Life-Long Renters Lead to Supply and Demand Imbalance

A growth in life-long renters has led to a surge in demand for private rental housing, just at the time many buy to let investors are contemplating leaving the sector.

A number of regulatory and financial changes has led to many landlords deciding that the pressure of the buy to let sector is too much. There were 19.45 per cent fewer buy to let mortgages taken out in June in comparison to the same month the previous year. There was also an 11.1 per cent drop in value to £0.8 billion. However, more people are choosing to remain in the buy to let sector as life-long renters, leading to an imbalance in supply and demand.

Managing director of DJ Alexander Ltd, David Alexander, explained: ‘The BTL market has become much tougher in recent years with changes to affordability, access to finance, and a reduction in the tax benefits of property investment. All of this has led to a softening of the market and the option for many landlords of either leaving or contemplating leaving the marketplace. The result is potentially a fall in the number of private rental properties available although this will be different across the UK with some rental markets stronger than others. Therefore, many life-long renters, of whom there are a growing number in their thirties and forties, may find their choice limited by a smaller marketplace.’

In the long term, the buy to let sector has been growing, with private renter figures increasing from 11.4 per cent to 28.5 per cent over the last 11 years. Over the same period, the number of owner occupiers in the 35-44 age group has declined rapidly from 71.6 per cent to 52.4 per cent.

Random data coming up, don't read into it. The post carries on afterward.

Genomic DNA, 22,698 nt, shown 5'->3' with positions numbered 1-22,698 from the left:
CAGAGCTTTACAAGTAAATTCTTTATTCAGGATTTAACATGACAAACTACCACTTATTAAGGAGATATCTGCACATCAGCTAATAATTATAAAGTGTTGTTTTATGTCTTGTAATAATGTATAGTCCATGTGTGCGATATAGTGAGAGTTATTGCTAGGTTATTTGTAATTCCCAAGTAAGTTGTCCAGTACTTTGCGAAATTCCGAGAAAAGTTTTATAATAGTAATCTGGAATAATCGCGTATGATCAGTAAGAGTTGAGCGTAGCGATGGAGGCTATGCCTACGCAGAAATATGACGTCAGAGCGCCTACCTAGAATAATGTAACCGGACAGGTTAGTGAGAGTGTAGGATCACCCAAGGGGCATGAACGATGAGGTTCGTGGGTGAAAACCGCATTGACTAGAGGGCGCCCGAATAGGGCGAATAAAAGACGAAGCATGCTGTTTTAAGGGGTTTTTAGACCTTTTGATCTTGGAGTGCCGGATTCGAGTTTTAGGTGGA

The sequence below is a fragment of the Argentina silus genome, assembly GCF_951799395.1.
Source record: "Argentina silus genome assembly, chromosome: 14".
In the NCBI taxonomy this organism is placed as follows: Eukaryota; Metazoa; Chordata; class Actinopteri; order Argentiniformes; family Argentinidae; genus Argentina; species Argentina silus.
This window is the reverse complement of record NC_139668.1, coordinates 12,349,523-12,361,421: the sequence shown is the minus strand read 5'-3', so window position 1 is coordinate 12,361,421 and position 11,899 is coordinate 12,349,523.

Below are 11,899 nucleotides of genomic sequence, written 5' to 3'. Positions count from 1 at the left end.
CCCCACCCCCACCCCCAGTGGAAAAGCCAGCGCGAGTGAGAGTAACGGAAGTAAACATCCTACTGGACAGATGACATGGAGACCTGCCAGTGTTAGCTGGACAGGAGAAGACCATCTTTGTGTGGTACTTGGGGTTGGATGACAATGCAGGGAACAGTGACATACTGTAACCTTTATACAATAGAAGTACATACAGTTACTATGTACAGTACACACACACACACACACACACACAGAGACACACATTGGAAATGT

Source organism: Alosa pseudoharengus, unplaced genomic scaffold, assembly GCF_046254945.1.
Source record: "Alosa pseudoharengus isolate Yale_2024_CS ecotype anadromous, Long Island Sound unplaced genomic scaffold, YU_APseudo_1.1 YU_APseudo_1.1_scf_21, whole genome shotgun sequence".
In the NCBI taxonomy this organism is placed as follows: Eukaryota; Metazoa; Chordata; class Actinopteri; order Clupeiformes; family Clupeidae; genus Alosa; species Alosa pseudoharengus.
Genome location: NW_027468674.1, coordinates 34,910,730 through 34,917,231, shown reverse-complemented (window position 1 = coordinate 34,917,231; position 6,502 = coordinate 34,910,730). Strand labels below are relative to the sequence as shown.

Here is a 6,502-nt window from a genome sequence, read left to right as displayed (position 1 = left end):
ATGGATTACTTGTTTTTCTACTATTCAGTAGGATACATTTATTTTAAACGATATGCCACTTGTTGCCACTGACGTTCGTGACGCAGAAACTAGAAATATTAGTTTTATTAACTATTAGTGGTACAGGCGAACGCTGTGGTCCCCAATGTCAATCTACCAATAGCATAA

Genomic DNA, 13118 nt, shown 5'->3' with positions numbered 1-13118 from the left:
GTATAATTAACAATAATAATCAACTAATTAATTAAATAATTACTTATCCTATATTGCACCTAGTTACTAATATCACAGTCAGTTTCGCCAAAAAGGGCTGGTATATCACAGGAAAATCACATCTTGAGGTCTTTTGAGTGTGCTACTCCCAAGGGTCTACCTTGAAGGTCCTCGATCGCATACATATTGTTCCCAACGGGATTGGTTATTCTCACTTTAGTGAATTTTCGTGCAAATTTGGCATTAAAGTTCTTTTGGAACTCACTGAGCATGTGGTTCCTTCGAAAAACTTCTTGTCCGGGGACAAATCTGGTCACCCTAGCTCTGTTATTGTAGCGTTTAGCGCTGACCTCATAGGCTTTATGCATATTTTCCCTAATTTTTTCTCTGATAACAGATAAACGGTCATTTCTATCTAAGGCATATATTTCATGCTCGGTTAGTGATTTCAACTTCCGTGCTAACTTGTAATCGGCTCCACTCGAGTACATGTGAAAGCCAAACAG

David continued: ‘With a growing number of life-long renters emerging there is going to be an increasing need for more social housing, more private renting, and more affordable homes across the country. The government and local authorities need to work together with the private sector to ensure that we have a sufficient housing stock to serve the changing needs of the UK population. This means the freeing up of more land in areas where demand is high for property development, a steady and continuing programme of social house building, the encouragement of the private sector to build more homes in areas of greatest need, and the encouragement of a strong and vibrant private rented sector.’

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